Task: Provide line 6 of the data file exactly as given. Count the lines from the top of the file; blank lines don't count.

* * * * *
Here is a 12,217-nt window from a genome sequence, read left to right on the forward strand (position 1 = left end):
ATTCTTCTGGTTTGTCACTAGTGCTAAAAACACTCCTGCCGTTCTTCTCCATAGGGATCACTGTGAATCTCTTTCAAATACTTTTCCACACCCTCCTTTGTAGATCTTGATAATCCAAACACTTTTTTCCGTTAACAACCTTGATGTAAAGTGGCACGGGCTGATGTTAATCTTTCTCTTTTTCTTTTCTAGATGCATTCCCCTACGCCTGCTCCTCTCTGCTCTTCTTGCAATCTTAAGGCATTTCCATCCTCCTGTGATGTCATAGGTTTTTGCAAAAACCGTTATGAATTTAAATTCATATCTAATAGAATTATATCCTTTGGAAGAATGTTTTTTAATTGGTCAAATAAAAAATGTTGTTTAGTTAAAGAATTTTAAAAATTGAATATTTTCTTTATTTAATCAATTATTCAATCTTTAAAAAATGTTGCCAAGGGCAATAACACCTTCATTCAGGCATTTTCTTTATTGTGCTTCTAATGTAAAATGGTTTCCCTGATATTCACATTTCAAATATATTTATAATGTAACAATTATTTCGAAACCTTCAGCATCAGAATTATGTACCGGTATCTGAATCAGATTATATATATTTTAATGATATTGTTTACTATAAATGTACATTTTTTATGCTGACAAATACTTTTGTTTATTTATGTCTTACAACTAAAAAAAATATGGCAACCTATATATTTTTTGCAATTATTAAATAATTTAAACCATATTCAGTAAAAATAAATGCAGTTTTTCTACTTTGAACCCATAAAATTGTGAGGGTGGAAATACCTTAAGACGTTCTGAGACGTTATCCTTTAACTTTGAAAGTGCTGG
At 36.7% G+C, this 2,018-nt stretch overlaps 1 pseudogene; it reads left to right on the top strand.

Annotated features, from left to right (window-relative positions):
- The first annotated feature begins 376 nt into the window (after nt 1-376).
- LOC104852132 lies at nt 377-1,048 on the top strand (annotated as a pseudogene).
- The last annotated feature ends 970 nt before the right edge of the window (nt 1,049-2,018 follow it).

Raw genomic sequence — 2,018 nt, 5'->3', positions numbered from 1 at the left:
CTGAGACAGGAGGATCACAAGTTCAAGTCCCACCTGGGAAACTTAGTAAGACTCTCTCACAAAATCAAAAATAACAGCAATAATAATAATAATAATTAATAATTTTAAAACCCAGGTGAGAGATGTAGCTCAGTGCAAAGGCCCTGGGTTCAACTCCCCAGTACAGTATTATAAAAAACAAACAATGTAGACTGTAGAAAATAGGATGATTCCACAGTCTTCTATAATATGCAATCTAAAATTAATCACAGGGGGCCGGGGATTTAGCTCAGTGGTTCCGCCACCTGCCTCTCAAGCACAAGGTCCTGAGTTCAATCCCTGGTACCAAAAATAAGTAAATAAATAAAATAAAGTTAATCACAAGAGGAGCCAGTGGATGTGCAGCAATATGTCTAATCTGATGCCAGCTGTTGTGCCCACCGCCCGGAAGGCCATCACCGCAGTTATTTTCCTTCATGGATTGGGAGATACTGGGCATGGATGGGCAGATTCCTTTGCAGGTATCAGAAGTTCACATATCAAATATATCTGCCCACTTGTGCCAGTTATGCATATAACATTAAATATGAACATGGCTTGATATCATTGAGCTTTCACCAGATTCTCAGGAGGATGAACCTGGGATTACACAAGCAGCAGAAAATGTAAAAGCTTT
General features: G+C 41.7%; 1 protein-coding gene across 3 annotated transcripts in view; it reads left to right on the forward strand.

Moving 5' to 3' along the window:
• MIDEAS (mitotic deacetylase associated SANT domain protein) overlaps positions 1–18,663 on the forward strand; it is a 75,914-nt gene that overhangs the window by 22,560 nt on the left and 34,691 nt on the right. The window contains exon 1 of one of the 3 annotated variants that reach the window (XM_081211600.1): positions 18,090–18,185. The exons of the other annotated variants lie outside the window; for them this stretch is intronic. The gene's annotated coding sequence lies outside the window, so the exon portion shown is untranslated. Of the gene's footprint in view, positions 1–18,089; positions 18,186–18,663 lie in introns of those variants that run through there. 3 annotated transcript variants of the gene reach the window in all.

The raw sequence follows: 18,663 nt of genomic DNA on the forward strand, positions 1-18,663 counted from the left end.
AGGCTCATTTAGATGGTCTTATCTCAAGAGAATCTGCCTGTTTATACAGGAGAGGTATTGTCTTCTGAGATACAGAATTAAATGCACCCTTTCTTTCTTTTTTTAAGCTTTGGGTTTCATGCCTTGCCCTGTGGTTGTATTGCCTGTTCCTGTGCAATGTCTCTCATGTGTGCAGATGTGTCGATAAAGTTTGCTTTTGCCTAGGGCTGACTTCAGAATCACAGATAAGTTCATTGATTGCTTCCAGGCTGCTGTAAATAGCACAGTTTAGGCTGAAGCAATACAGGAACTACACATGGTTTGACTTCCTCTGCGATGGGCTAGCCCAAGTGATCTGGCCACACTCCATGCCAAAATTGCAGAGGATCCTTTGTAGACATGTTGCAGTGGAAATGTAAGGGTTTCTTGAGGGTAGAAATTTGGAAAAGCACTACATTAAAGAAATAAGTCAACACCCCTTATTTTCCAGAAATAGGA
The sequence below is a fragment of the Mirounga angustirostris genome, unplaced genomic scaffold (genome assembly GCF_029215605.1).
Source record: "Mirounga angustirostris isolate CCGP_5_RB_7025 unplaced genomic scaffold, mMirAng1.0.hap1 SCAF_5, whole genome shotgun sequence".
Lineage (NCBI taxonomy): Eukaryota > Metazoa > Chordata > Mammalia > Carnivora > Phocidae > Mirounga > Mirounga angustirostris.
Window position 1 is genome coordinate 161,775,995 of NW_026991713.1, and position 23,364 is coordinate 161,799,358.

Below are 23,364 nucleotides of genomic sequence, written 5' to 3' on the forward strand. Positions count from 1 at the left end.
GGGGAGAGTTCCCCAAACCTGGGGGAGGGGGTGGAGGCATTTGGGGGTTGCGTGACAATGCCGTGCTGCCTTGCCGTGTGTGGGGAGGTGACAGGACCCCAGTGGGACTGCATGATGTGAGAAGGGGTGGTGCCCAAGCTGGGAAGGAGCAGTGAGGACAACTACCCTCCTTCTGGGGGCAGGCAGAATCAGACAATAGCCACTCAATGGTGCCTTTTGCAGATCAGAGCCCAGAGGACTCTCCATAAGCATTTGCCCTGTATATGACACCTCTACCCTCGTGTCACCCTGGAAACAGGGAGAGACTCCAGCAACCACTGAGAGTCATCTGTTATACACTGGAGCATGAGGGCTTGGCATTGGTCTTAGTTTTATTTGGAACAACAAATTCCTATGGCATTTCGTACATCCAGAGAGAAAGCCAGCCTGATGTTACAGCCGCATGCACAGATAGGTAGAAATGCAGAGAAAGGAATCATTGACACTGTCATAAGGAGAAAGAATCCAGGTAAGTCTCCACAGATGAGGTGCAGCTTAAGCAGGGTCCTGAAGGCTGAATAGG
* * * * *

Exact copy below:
- LOC104852132 lies at nt 377-1,048 on the top strand (annotated as a pseudogene).